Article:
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Bullock v. United States

United States District Court, E.D. North Carolina, Western Division

June 11, 2015



LOUISE W. FLANAGAN, District Judge.

The matter is before the court on respondents' unopposed motion to dismiss pursuant to Federal Rule of Civil Procedure 12(b)(6) (DE 7), which this court construes as a motion for summary judgment pursuant to Rule 56 because respondents attached documents outside of the scope of the pleadings. Also before the court is petitioner's motion to expedite (DE 12). In this posture, the issues raised are ripe for adjudication. For the following reasons, the court grants respondents' motion and denies as moot petitioner's motion.


On January 31, 2005, the District of Columbia Superior Court sentenced petitioner to a 20 month term of imprisonment, followed by a five year term of supervised release, on his conviction for attempted possession with intent to distribute cocaine. (Resp't's Mem. Ex. A, p. 5.) Petitioner was released to the supervised release term on June 29, 2007. (Id.)

On June 3, 2010, the United States Parole Commission ("the Commission") issued a warrant charging petitioner with violating the conditions of his supervised release by failing to report to his supervision officer as directed and failing to submit supervision reports. (Id. Ex. B.) On September 1, 2009, petitioner was charged with unlawful possession with the intent to distribute cocaine. (Id. Ex. A, p. 1 and Ex. C.) On December 12, 2012, the United States District Court for the District of Columbia convicted petitioner of the charged offense and sentenced him to a term of 120 months imprisonment followed by a 36 month term of supervised release. (Id. Ex. A, p. 1 and Ex. C.)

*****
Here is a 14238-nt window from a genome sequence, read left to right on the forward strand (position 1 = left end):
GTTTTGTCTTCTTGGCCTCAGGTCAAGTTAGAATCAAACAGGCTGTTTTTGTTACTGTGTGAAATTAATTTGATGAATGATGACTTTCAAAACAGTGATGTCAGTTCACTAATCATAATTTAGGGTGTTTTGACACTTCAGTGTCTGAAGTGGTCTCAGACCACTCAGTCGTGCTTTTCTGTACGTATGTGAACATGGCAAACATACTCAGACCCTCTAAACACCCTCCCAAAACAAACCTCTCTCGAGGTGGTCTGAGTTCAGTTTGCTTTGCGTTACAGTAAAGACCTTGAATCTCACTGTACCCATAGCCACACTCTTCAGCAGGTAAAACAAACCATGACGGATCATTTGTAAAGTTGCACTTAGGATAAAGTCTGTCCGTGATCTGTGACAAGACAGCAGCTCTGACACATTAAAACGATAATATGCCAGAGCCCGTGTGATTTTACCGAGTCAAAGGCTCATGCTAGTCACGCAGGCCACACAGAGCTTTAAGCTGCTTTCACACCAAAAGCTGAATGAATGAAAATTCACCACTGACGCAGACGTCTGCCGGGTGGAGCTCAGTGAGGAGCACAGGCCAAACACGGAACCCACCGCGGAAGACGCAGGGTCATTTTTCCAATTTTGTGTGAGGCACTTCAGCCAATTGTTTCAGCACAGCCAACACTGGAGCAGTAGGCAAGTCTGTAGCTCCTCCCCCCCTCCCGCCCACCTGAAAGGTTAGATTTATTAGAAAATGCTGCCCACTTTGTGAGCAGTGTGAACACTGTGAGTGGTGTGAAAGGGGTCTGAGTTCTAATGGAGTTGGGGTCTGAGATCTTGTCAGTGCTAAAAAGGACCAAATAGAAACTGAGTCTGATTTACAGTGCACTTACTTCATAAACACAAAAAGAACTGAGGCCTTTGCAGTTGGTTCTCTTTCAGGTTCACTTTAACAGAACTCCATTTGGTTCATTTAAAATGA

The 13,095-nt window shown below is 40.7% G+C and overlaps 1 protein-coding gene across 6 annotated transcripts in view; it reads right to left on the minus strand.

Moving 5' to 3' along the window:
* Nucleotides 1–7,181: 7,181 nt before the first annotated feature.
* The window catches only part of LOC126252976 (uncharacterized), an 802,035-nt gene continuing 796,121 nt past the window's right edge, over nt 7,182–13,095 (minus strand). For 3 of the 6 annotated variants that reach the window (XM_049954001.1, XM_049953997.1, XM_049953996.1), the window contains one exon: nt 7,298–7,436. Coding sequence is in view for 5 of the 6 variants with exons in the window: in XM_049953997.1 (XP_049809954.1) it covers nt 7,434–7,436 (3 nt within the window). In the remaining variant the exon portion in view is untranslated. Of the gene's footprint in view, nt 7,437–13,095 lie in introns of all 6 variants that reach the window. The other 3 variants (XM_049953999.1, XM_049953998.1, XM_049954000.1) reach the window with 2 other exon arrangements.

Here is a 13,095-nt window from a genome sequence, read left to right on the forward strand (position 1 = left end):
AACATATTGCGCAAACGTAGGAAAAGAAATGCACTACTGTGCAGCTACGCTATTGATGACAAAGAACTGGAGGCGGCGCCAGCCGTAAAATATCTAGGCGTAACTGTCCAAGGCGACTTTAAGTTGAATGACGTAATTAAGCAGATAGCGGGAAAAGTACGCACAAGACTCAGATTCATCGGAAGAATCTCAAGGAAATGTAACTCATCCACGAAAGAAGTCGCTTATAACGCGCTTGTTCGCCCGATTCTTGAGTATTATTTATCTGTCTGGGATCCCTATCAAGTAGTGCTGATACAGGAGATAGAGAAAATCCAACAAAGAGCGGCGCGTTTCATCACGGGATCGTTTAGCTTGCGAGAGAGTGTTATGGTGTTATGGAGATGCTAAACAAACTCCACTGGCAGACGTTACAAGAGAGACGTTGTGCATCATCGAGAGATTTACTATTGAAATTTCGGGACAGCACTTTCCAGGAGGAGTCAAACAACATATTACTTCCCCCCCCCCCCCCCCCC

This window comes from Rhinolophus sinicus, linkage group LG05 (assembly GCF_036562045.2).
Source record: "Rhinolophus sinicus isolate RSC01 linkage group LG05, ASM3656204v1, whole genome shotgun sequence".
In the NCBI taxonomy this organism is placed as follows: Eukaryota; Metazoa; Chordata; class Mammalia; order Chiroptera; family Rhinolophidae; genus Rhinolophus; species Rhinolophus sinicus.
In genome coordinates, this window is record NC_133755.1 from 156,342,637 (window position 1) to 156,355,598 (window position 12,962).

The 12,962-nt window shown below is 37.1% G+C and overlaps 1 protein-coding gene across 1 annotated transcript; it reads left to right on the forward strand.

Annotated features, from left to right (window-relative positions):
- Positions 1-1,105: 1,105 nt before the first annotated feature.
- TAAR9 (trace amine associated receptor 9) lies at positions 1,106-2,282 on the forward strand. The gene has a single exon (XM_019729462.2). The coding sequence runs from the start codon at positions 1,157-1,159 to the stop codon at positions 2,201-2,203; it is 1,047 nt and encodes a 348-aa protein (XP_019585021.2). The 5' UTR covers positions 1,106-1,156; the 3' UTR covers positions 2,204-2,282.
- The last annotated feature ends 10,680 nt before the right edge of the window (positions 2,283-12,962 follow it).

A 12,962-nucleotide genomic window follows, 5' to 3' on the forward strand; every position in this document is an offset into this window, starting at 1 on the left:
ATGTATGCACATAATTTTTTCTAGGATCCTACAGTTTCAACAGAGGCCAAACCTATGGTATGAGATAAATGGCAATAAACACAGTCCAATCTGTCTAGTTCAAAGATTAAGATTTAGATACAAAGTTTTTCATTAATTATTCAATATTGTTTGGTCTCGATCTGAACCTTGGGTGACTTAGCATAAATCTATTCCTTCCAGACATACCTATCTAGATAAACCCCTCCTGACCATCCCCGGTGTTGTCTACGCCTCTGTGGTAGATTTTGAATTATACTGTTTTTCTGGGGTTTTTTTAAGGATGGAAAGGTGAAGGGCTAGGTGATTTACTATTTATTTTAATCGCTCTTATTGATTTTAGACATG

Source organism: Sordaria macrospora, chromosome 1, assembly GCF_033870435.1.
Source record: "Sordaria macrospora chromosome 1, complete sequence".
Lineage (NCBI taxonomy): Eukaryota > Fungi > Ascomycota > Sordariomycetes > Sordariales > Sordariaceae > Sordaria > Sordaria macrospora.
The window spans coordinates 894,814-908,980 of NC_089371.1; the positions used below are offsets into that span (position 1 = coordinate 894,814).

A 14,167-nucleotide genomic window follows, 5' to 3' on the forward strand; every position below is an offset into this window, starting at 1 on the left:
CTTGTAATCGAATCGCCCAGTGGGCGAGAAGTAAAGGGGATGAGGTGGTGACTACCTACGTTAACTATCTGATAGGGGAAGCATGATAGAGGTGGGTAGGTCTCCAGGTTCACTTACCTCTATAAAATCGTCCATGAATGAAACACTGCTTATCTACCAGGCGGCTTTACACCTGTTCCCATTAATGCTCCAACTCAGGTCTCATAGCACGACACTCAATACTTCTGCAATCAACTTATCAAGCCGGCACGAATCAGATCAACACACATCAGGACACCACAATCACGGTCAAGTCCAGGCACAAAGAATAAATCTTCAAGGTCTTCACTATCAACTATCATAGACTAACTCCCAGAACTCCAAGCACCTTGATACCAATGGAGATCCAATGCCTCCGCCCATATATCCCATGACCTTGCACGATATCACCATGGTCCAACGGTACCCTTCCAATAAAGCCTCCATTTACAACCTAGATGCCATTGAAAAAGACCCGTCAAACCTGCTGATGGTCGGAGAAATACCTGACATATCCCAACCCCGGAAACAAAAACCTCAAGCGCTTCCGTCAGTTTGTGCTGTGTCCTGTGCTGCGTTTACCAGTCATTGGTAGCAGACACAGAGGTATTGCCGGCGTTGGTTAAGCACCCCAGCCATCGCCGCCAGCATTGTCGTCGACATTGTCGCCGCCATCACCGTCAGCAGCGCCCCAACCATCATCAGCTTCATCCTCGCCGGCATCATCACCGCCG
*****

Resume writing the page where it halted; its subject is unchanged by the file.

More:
Following petitioner's conviction, the Commission supplemented its parole warrant with the new law violation. (Id. Ex. C.) The Commission placed its warrant as a detainer while petitioner serves his federal sentence. (Id. Ex. D.)

On November 5, 2014, respondent filed a motion to dismiss, arguing that petitioner failed to state a claim upon which relief may be granted. Petitioner did not respond to respondent's motion, but did subsequently file a motion to expedite.


A. Standard of Review

Summary judgment is appropriate when there exists no genuine issue of material fact, and the moving party is entitled to judgment as a matter of law. Fed.R.Civ.P. 56(a); Anderson v. Liberty Lobby, 477 U.S. 242, 247 (1986). The party seeking summary judgment bears the burden of initially coming forward and demonstrating an absence of a genuine issue of material fact. Celotex Corp. v. Catrett, 477 U.S. 317, 323 (1986). Once the moving party has met its burden, the nonmoving party then must affirmatively demonstrate that there exists a genuine issue of material fact requiring trial. Matsushita Elec. Industrial Co. Ltd. v. Zenith Radio Corp., 475 U.S. 574, 587 (1986). There is no issue for trial unless there is sufficient evidence favoring the non-moving party for a jury to return a verdict for that party. Anderson, 477 U.S. at 250.

B. Analysis

1. Revocation Hearing

Petitioner asserts that the Commission violated his due process rights because it failed to review the parole violation warrant currently pending as a detainer. In Morrissey v. Brewer, 408 U.S. 471 (1972), the United States Supreme Court held that due process mandates that a parole revocation hearing take place within a reasonable time after a parolee is taken into custody. Id. 485-89. The Court, however, later held that the procedural protection of an immediate hearing is inapplicable where an inmate is in custody pursuant to a federal conviction, and has a detainer lodged against him for a later revocation hearing. Moody v. Daggett, 429 U.S. 78, 87-88 (1976). The Moody Court determined that a prompt hearing was unnecessary under these circumstances because: (1) the subsequent conviction establishes probable cause that a condition of release has been violated; and (2) the detainer does not immediately deprive the inmate of liberty. Id. at 86, n.7; see also, Posey v. Dewalt, 86 F.Supp.2d 565, 569 (E.D. Va. 1999) ("[T]he Supreme Court has since held [in Moody] that the prompt parole revocation hearing guaranteed by Morrissey is inapplicable where, as here, an individual has already been lawfully deprived of his liberty and is in custody on a criminal conviction."), appeal dismissed, 215 F.3d 1320 (4th Cir. 2000).